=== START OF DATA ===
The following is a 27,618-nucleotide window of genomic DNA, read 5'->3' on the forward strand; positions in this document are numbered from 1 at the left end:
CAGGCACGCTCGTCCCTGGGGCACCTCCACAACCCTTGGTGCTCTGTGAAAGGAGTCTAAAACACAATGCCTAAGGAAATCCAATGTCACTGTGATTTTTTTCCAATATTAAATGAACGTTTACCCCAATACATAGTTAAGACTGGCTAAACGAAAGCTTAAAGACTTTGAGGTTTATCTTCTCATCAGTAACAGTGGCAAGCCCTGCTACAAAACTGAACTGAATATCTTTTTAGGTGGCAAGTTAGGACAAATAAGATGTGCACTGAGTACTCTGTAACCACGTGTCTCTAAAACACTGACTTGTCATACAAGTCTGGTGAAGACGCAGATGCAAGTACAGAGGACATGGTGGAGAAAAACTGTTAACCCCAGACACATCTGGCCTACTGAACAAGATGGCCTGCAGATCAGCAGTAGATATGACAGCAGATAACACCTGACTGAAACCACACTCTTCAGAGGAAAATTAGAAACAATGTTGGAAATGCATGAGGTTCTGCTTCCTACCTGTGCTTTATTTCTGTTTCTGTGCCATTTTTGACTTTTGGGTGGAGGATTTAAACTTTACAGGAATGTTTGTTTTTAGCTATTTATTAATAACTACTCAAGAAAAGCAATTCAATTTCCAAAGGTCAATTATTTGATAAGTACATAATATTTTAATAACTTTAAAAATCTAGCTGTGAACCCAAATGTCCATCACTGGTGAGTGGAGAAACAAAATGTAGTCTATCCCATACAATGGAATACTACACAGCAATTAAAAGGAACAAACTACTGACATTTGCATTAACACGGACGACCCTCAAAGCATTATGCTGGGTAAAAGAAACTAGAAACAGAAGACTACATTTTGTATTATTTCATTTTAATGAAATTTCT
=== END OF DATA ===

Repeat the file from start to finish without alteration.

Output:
The following is a 27,618-nucleotide window of genomic DNA, read 5'->3' on the forward strand; positions in this document are numbered from 1 at the left end:
CAGGCACGCTCGTCCCTGGGGCACCTCCACAACCCTTGGTGCTCTGTGAAAGGAGTCTAAAACACAATGCCTAAGGAAATCCAATGTCACTGTGATTTTTTTCCAATATTAAATGAACGTTTACCCCAATACATAGTTAAGACTGGCTAAACGAAAGCTTAAAGACTTTGAGGTTTATCTTCTCATCAGTAACAGTGGCAAGCCCTGCTACAAAACTGAACTGAATATCTTTTTAGGTGGCAAGTTAGGACAAATAAGATGTGCACTGAGTACTCTGTAACCACGTGTCTCTAAAACACTGACTTGTCATACAAGTCTGGTGAAGACGCAGATGCAAGTACAGAGGACATGGTGGAGAAAAACTGTTAACCCCAGACACATCTGGCCTACTGAACAAGATGGCCTGCAGATCAGCAGTAGATATGACAGCAGATAACACCTGACTGAAACCACACTCTTCAGAGGAAAATTAGAAACAATGTTGGAAATGCATGAGGTTCTGCTTCCTACCTGTGCTTTATTTCTGTTTCTGTGCCATTTTTGACTTTTGGGTGGAGGATTTAAACTTTACAGGAATGTTTGTTTTTAGCTATTTATTAATAACTACTCAAGAAAAGCAATTCAATTTCCAAAGGTCAATTATTTGATAAGTACATAATATTTTAATAACTTTAAAAATCTAGCTGTGAACCCAAATGTCCATCACTGGTGAGTGGAGAAACAAAATGTAGTCTATCCCATACAATGGAATACTACACAGCAATTAAAAGGAACAAACTACTGACATTTGCATTAACACGGACGACCCTCAAAGCATTATGCTGGGTAAAAGAAACTAGAAACAGAAGACTACATTTTGTATTATTTCATTTTAATGAAATTTCT